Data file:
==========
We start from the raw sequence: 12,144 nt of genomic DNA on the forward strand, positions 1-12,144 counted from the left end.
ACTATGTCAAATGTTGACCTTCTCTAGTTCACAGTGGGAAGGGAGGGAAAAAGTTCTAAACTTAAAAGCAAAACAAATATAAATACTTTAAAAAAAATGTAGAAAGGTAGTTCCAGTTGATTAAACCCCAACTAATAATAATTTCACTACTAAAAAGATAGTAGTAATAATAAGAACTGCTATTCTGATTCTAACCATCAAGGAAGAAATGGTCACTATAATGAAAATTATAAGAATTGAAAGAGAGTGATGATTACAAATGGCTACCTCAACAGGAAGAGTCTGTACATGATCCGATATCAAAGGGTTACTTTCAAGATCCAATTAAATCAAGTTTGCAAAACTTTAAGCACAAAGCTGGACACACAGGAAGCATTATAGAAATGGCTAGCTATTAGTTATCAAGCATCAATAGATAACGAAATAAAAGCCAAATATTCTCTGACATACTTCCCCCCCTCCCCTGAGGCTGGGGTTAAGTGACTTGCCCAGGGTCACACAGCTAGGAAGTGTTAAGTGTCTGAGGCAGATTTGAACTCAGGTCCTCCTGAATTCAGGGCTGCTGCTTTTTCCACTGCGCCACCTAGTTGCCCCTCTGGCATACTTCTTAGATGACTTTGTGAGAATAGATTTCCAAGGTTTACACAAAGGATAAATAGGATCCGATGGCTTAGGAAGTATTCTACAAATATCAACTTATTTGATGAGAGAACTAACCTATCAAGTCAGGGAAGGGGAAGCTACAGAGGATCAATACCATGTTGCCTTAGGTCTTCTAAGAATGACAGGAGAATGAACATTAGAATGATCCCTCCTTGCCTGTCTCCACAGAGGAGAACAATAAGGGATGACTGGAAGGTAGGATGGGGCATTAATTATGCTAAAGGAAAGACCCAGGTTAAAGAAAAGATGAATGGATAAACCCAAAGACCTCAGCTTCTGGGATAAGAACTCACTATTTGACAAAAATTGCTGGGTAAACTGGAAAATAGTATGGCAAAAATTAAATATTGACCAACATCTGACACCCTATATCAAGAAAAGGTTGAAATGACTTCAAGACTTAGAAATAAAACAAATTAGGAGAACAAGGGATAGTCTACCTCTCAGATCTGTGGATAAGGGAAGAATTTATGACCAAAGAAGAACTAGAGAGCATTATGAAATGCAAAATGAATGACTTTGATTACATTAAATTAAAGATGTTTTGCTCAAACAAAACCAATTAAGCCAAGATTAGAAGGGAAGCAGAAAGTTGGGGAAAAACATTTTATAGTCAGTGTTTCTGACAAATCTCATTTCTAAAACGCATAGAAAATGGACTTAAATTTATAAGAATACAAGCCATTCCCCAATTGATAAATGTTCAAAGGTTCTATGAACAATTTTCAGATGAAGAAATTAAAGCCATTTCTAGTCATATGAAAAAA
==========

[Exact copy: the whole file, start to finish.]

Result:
We start from the raw sequence: 12,144 nt of genomic DNA on the forward strand, positions 1-12,144 counted from the left end.
ACTATGTCAAATGTTGACCTTCTCTAGTTCACAGTGGGAAGGGAGGGAAAAAGTTCTAAACTTAAAAGCAAAACAAATATAAATACTTTAAAAAAAATGTAGAAAGGTAGTTCCAGTTGATTAAACCCCAACTAATAATAATTTCACTACTAAAAAGATAGTAGTAATAATAAGAACTGCTATTCTGATTCTAACCATCAAGGAAGAAATGGTCACTATAATGAAAATTATAAGAATTGAAAGAGAGTGATGATTACAAATGGCTACCTCAACAGGAAGAGTCTGTACATGATCCGATATCAAAGGGTTACTTTCAAGATCCAATTAAATCAAGTTTGCAAAACTTTAAGCACAAAGCTGGACACACAGGAAGCATTATAGAAATGGCTAGCTATTAGTTATCAAGCATCAATAGATAACGAAATAAAAGCCAAATATTCTCTGACATACTTCCCCCCCTCCCCTGAGGCTGGGGTTAAGTGACTTGCCCAGGGTCACACAGCTAGGAAGTGTTAAGTGTCTGAGGCAGATTTGAACTCAGGTCCTCCTGAATTCAGGGCTGCTGCTTTTTCCACTGCGCCACCTAGTTGCCCCTCTGGCATACTTCTTAGATGACTTTGTGAGAATAGATTTCCAAGGTTTACACAAAGGATAAATAGGATCCGATGGCTTAGGAAGTATTCTACAAATATCAACTTATTTGATGAGAGAACTAACCTATCAAGTCAGGGAAGGGGAAGCTACAGAGGATCAATACCATGTTGCCTTAGGTCTTCTAAGAATGACAGGAGAATGAACATTAGAATGATCCCTCCTTGCCTGTCTCCACAGAGGAGAACAATAAGGGATGACTGGAAGGTAGGATGGGGCATTAATTATGCTAAAGGAAAGACCCAGGTTAAAGAAAAGATGAATGGATAAACCCAAAGACCTCAGCTTCTGGGATAAGAACTCACTATTTGACAAAAATTGCTGGGTAAACTGGAAAATAGTATGGCAAAAATTAAATATTGACCAACATCTGACACCCTATATCAAGAAAAGGTTGAAATGACTTCAAGACTTAGAAATAAAACAAATTAGGAGAACAAGGGATAGTCTACCTCTCAGATCTGTGGATAAGGGAAGAATTTATGACCAAAGAAGAACTAGAGAGCATTATGAAATGCAAAATGAATGACTTTGATTACATTAAATTAAAGATGTTTTGCTCAAACAAAACCAATTAAGCCAAGATTAGAAGGGAAGCAGAAAGTTGGGGAAAAACATTTTATAGTCAGTGTTTCTGACAAATCTCATTTCTAAAACGCATAGAAAATGGACTTAAATTTATAAGAATACAAGCCATTCCCCAATTGATAAATGTTCAAAGGTTCTATGAACAATTTTCAGATGAAGAAATTAAAGCCATTTCTAGTCATATGAAAAAA